The expert will be expected to help provide analytical inputs that assists the EIC in developing an ambitious but realistic aftercare strategy that builds on the existing aftercare programme while taking account of the opportunities and constraints that emerge from the current developments in the economic and institutional environment. This analysis will be expected to cover the following areas:
- Analysis of political, economic and institutional developments and their implications for the investment environment, investors and the aftercare function.
This should cover at a minimum the following topics:
• Evolving government strategic priorities: Review developments in GoE priorities – sectors, investment strategies, etc since the development of the Growth and Transformation Plan (GTP II).
• Relevant policy reforms: e.g. The new investment proclamation, the privatisation programme for key state-owned enterprises, the reform of incentives package.
• Institutional developments: e.g. developments in intergovernmental coordination mechanisms and their implications for aftercare, the rise of regional investment promotion agencies.
- Analysis of the existing Investor community
This should seek to answer at a minimum the following questions:
• Who are the major investors in Ethiopia (understanding the current investors stock, flow and trend)?
o What sectors are the investors operating in?
o What is the type of investments (M&A, JV, etc.)?
o What is the structure of the investor (subsidiaries, etc.)?
o How much capital is committed vs. distributed?
o What are the capital instruments and components (equity vs. loan; intercompany loan vs. local loans / international loans; new investment vs. reinvestment trends)?
• What are the key challenges investors face in executing their investment strategies?
• What support are they currently receiving from EIC?
• Assess the need of current investors through interview/survey.
- Stocktaking of the existing EIC aftercare programme
• Review objectives and strategy of the aftercare program including the RBP focusing on its successes, failures and key challenges/constraints including resourcing;
• Assess the delivery of services, its monitoring and evaluation mechanisms;
• Assess resources and organizational structure;
• Assess Program KPIs (Key Performance Indicators) and evaluate the results against KPIs;
• Review inter-Divisional cooperation within EIC and the potential for overlapping mandates/areas of responsibility:
• Review level of cooperation, coordination and partnership between EIC and public sector organizations at national, state and local levels in terms of program development, execution and resource sharing;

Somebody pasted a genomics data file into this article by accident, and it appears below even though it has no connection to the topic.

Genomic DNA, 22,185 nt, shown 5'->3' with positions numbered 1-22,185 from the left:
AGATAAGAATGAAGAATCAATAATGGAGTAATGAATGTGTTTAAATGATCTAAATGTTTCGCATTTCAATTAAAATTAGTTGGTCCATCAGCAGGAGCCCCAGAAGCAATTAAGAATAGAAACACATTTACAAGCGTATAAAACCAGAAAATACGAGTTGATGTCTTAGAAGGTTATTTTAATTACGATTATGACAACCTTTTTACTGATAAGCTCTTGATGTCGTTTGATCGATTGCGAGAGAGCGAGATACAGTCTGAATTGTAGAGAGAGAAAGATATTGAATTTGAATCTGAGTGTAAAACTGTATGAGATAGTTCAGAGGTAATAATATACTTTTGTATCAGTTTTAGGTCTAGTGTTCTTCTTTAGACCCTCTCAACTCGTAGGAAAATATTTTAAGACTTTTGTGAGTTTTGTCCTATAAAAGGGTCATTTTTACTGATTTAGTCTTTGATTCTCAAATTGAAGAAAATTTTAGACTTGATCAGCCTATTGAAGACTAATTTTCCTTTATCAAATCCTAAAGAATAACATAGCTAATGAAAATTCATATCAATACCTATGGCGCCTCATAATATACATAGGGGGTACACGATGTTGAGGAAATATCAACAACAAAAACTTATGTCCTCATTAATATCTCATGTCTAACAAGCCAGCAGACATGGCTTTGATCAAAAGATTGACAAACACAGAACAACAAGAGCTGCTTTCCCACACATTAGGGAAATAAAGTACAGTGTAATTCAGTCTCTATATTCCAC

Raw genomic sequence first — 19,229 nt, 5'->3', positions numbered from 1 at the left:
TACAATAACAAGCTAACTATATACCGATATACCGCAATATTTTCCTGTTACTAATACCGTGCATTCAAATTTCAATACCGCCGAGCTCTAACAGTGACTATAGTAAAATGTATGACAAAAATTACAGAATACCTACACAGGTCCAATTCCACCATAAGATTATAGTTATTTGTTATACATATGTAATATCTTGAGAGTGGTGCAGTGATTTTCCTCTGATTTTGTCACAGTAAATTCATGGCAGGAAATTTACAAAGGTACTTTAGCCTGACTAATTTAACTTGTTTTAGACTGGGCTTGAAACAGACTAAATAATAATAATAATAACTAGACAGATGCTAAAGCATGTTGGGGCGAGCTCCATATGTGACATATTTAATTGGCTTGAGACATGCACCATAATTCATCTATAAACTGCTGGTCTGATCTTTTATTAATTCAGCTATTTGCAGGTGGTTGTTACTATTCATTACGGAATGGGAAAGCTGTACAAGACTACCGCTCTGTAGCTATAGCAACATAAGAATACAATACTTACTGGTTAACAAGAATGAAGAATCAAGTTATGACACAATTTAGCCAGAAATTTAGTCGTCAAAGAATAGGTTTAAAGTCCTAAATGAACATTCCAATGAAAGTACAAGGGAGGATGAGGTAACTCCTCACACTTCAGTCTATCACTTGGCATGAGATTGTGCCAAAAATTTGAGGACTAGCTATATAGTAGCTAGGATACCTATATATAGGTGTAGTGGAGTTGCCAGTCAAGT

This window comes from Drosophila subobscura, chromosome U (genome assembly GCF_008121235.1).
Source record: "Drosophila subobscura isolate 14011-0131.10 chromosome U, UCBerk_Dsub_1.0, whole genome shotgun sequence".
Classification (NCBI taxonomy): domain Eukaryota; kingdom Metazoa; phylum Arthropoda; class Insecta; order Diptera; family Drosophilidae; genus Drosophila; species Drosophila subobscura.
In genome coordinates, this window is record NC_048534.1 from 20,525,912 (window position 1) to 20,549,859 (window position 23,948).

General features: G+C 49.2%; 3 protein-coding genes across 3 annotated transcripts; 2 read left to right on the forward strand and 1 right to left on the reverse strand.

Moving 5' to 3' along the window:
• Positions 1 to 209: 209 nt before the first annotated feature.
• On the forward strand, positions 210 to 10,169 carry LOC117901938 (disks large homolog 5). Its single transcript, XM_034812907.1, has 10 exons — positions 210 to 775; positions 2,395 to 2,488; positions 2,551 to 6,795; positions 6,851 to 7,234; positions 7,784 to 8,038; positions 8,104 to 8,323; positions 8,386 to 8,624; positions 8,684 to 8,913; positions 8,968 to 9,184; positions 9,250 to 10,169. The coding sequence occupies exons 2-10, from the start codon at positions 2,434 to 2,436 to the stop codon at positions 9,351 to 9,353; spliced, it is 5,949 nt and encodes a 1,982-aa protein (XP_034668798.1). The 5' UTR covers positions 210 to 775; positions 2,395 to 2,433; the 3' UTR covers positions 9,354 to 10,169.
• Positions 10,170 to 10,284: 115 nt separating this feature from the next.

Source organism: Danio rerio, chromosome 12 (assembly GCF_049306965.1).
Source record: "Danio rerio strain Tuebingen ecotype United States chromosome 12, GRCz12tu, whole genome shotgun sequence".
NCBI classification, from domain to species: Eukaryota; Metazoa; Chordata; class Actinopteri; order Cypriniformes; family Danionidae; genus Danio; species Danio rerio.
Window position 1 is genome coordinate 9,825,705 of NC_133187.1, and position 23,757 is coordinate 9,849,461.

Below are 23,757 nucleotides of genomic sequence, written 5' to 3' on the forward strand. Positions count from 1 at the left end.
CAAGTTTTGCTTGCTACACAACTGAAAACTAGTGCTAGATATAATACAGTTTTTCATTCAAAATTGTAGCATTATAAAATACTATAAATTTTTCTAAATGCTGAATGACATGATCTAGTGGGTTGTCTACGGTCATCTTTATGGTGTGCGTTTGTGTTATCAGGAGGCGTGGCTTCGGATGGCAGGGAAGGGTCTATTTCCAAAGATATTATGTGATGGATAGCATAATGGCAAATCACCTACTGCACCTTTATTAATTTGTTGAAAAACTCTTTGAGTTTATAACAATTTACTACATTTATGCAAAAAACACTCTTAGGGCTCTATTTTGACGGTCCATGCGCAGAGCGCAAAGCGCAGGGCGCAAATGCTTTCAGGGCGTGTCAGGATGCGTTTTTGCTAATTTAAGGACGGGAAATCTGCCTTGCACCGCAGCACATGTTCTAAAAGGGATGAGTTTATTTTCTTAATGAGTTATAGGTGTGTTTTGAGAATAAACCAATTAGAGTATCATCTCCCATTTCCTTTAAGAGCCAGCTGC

• Review the level of cooperation and coordination between EIC and private sector organizations.
- International experiences
• Literature review/ case studies/ benchmarking of international best practice relevant to the Ethiopian context;
• Assess Aftercare Service Delivery options.
- Conclusion and Recommendations
This should flow from conclusions and implications of the above analysis and cover at a minimum the following topics:
• Summary of key finding and conclusions.
• Options for the aftercare model dependent on levels of ambitions and resources available i.e. covering what services should be provided to which investors.
• Recommendation of most appropriate aftercare model.
• An outline of an aftercare strategy including scope, sequencing and resourcing.
E. DELIVERABLE AND TIMEFRAMES
The deliverables of this assignment includes strategic advice and recommendations on a feasible approach to further enhance the support of the aftercare directorate.
• Diagnosis report on the current political, economic and institutional developments (10 days)
• Analysis report of the existing investor community (15 days)
• Diagnosis report on the existing EIC aftercare program (15 days)
• Analysis report of international best practices (10 days)
• Conclusion and recommendation report (10 days)
F. NECESSARY QUALIFICATIONS
The expert will need to have the following qualification:
• At least ten years solid work experience, if possible in both public and private sector development, or in a related field;
• Minimum of MA/MSc in Business Administration, Law, Finance, Economics or any other relevant field of study;
• Knowledge of the investment industry and investor retention/follow-up;
• Knowledge of international best practice in aftercare programme management and strategy development;
• Additional competencies required include:
o Fluent in spoken and written English;
o Excellent writing and presentation skills;
o Strong analytic skill;
o Ability to work under pressure and meet tight deadlines; and
o Excellent interpersonal skills and ability to work with others.
Last date for submission of applications is 5th July 2019.
To apply please follow the link below: